In visit to Brown, Salman Rushdie discusses freedom of speech, literary influences and more

During a panel discussion and Q&A on politics, religion and literature, the acclaimed author urged audiences to maintain balance between preserving freedom of speech and fighting the looming specter of totalitarianism.

In a discussion at Brown University, renowned novelist Salman Rushdie encouraged an audience of hundreds to do all they can to protect freedom of speech, even at a time when countries across the globe are struggling to preserve fundamental tenets of democracy.

Speaking to Brown students, faculty and staff and community members from the Providence area, who participated both in-person and online, Rushdie made the case for defending freedom of all expression, even that which most deem racist or fascist.

“Now we live in a country in which people seem to be forgetting the value of the First Amendment,” Rushdie said. “In particular, young people seem in increasing numbers to be willing to accept that certain kinds of ideas should not be given permission to exist. And I worry about that… Ideas don’t disappear because you suppress them. Sometimes they increase in force. So it’s better to know where the enemy is so you can argue with them and defeat them.”

The panel discussion and Q&A, hosted by the Center for Contemporary South Asia at Brown’s Watson Institute for International Affairs on Friday, Nov. 5, centered the subjects of politics, religion and literature, part of a year-long series of events recognizing 75 years of independence in India and Pakistan. Panelists included Ashutosh Varshney, director of the center and a Brown professor of international studies and political science; Shahzad Bashir, a professor of Islamic studies and history at Brown; and Gauri Viswanathan, a professor of humanities and director of the South Asia Institute at Columbia University.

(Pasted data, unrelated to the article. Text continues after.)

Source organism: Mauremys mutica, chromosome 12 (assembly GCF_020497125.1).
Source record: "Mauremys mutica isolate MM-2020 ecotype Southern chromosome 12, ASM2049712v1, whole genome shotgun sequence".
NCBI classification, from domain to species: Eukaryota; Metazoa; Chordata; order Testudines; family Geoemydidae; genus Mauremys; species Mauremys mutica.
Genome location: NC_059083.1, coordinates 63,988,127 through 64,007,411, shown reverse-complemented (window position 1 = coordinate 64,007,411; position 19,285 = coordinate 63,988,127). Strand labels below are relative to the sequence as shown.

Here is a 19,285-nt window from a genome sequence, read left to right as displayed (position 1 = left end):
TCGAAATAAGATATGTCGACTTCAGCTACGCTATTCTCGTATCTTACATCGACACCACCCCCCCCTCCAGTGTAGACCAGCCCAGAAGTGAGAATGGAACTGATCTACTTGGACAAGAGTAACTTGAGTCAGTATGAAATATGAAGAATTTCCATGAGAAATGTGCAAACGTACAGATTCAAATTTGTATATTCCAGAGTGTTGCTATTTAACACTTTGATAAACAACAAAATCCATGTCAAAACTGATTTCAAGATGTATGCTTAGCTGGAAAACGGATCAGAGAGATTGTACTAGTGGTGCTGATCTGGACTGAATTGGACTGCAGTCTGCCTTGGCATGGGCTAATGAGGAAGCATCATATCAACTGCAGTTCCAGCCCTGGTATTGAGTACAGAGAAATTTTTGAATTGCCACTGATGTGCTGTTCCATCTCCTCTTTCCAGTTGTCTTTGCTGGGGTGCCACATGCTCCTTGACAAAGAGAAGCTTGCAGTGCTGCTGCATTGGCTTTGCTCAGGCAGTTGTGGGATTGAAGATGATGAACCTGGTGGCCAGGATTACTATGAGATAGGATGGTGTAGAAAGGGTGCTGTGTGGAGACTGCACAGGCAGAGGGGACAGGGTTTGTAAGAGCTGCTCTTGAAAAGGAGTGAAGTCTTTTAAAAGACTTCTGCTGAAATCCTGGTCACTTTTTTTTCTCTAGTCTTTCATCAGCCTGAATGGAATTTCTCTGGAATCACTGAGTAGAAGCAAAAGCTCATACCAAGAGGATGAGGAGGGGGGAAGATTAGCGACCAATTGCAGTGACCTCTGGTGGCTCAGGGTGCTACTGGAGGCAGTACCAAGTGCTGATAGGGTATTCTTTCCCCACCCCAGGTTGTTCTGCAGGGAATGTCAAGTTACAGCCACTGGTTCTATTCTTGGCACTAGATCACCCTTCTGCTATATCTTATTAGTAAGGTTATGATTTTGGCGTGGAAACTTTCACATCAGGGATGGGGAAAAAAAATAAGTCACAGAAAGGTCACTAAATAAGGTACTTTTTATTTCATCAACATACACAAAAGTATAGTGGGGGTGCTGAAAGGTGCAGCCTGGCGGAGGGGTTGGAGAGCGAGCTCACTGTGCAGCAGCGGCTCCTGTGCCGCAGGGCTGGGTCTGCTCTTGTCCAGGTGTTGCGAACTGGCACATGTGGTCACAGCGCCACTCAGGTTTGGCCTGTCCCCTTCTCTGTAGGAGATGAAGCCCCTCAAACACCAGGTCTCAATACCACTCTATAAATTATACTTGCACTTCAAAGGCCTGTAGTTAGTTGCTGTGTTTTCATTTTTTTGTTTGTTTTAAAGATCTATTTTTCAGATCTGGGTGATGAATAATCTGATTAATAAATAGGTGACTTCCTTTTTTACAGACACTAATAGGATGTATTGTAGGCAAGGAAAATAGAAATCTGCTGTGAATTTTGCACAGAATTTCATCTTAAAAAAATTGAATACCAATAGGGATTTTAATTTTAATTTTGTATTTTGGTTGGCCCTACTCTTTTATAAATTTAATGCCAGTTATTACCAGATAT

For more than 40 years, the India-born Rushdie’s novels, short stories, essays and plays have captured the imaginations of millions. He is best known for his profound insights on migration between the Indian subcontinent and the Western world, his deft navigation through decades of complex tensions between India and Pakistan, and his creative use of magical realism to draw historical, religious and literary parallels. Among his countless accolades are a knighthood bestowed by Queen Elizabeth II, fellowships at the Royal Society of Literature in the United Kingdom and at l’Ordre des Arts et des Lettres in France, and the Best of the Booker prize for his novel “Midnight’s Children.”

In the discussion, Rushdie — who has lived in the United States since 2000 — likened the “sacred space” of free speech to a piazza where all citizens are welcome to pass through and discuss anything they like — an idea he riffed on in a New Yorker story in 2020.

“It’s that place where you can go to say anything and be argued with,” he said. “The importance is not that somebody wins the argument, it’s that [the argument] can happen, and it can go on happening. People can change their minds, or… be hardened in their convictions. But the place of discourse exists. That space… should be preserved.”